Individual grams of oil taken from a large production batch will always contain at least slightly different amoutns of THC, and all chemicals.

However, these are not the only complications that stand in the way of sussing out the true potency of your unique vape cart. On top of knowing how the batch of oil was sampled, you also need to know how the ‘Total THC’ was calculated.

The Take Away

It’s clear that precise and accurate test results for cannabis products depend not only on the integrity of the lab performing the analysis, but also the way the data is calculated, and presented. Results can become even more muddled by the fact that the average batch potency may not always accurately depict the true potency of each individual gram of product. When you also factor in that most chemical potency results are actually taken from the average of 2 different samples, each of which is a composite sample from several different sections across the production batch, you start to see just how complicated analytical test results can be to interpret. (This is, of course, a topic for another article.)

The take-away is: with so many variables contributing to and altering the final reported cannabinoid potency, it's crucial that the calculations done to find that potency be as transparent and precise as possible. The more we educate consumers on how these factors affect reported THC, the more questions they can ask of the people testing their cannabis, and the greater our potential to move towards a national standard for analytical test results reporting.

Up Next: How does THC potency differ from Total THC?

Interpreting Your Potency Results Part II – Calculating ‘Total’ Cannabinoids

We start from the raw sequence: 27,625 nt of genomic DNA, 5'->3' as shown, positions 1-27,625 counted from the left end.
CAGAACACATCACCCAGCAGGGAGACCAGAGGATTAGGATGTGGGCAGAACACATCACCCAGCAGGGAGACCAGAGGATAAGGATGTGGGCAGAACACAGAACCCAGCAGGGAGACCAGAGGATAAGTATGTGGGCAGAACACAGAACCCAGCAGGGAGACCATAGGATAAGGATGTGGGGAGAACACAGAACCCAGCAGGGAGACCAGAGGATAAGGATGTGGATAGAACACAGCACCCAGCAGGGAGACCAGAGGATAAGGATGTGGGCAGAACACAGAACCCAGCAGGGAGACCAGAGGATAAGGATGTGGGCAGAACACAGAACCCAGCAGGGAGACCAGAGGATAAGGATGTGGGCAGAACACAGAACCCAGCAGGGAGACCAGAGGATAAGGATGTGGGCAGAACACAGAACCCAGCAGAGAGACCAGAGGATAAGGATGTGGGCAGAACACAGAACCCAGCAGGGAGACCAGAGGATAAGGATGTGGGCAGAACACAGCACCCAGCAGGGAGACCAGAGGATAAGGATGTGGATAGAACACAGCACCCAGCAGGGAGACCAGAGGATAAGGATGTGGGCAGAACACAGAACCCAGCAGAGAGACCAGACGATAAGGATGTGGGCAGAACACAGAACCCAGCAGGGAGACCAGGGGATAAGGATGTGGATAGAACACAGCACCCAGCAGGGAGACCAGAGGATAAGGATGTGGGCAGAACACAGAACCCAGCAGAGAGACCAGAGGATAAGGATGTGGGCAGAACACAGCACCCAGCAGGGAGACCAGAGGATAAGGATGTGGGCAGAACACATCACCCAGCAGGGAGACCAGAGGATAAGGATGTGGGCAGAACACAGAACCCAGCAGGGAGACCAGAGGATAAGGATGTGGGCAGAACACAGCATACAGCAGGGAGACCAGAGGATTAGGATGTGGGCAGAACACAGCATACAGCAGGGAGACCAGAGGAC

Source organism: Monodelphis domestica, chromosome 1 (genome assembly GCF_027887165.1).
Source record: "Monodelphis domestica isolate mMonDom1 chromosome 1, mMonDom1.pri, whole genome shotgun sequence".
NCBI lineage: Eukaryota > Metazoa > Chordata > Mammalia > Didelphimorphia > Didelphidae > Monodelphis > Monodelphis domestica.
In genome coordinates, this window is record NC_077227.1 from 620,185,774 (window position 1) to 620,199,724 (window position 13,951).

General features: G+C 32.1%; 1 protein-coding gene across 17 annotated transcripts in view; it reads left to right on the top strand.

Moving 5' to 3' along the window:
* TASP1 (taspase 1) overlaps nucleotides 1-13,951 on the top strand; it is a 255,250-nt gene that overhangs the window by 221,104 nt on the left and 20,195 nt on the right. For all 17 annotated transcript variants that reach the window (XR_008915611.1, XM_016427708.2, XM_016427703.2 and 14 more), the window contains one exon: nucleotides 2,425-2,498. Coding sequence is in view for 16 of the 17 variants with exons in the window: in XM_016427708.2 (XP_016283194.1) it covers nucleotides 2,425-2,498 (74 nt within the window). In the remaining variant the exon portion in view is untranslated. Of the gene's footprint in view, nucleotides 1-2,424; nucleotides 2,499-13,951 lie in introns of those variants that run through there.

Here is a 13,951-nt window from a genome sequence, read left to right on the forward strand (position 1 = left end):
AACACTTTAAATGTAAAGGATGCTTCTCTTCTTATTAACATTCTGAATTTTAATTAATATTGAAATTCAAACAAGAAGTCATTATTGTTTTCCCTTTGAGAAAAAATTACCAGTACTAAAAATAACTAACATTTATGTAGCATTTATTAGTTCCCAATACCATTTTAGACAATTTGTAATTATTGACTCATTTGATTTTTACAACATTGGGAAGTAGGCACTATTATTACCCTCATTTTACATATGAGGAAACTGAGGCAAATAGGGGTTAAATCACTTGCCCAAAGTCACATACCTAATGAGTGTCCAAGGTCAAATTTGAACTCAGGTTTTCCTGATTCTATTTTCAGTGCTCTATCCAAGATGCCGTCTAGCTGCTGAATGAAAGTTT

The THC potency at the time of testing is NOT what the potency will be at the time of consumption.

When reviewing your product’s potency results on the Lightscale Labs Certificate of Analysis (COA), you’ll notice there’s more than one value for THC. You’ve got Δ9-THC, THCA, and then a big, bold number called ‘Total THC.’ Each of these numbers is different, and each is important.

A Certificate of Analysis from Lightscale Labs displaying the average levels of various cannabinoids contained in a batch of cannabis flower.

Here’s the COA for a batch of cannabis flower. Let’s evaluate how we arrived at each of those potencies.

By Oregon state law, “Total THC” must measure psychoactive THC (current or future) in all its different and various forms. (As of May 2021, Δ8-THC is not factored in to Total THC, but that will likely change very soon.) Most cannabinoids exist in an acidic and non-acidic form, such as THCA (non- psychoactive) and Δ9-THC (psychoactive).

Sure, the lab can measure the amount of each form of THC in the flower and add them together… but this gets tricky, because the THCA molecule and the Δ9-THC do not weigh the same! This matters because, as you’ve likely learned by now, potency is a description of what percentage of the product, by weight, is comprised of each particular kind of molecule.

What differentiates a THCA molecule from a Δ9-THC is a carbon, 2 oxygens, & a hydrogen atom, otherwise knowns as a Carboxyl Group.

What further complicates things is the fact that, legally, the product must be labeled with what the potency will be at the time of consumption, which is not the same as the potency at the time of testing.

When the consumer heats the vape cartridge, the heat will cause many of the THCA molecules to lose a cluster of atoms known as a ‘carboxyl group.’ (Don’t freak out, it's just a carbon atom, two oxygens, and a hydrogen.) This process is called ‘decarboxylation’ and is what transforms THCA into Δ9-THC.

The consequence of that carboxyl group floating away is that, while these 2 molecules still look very similar, they do not weigh the same. To be precise, without the carbon group, Δ9-THC weighs 87.7% as much as it did when it was THCA.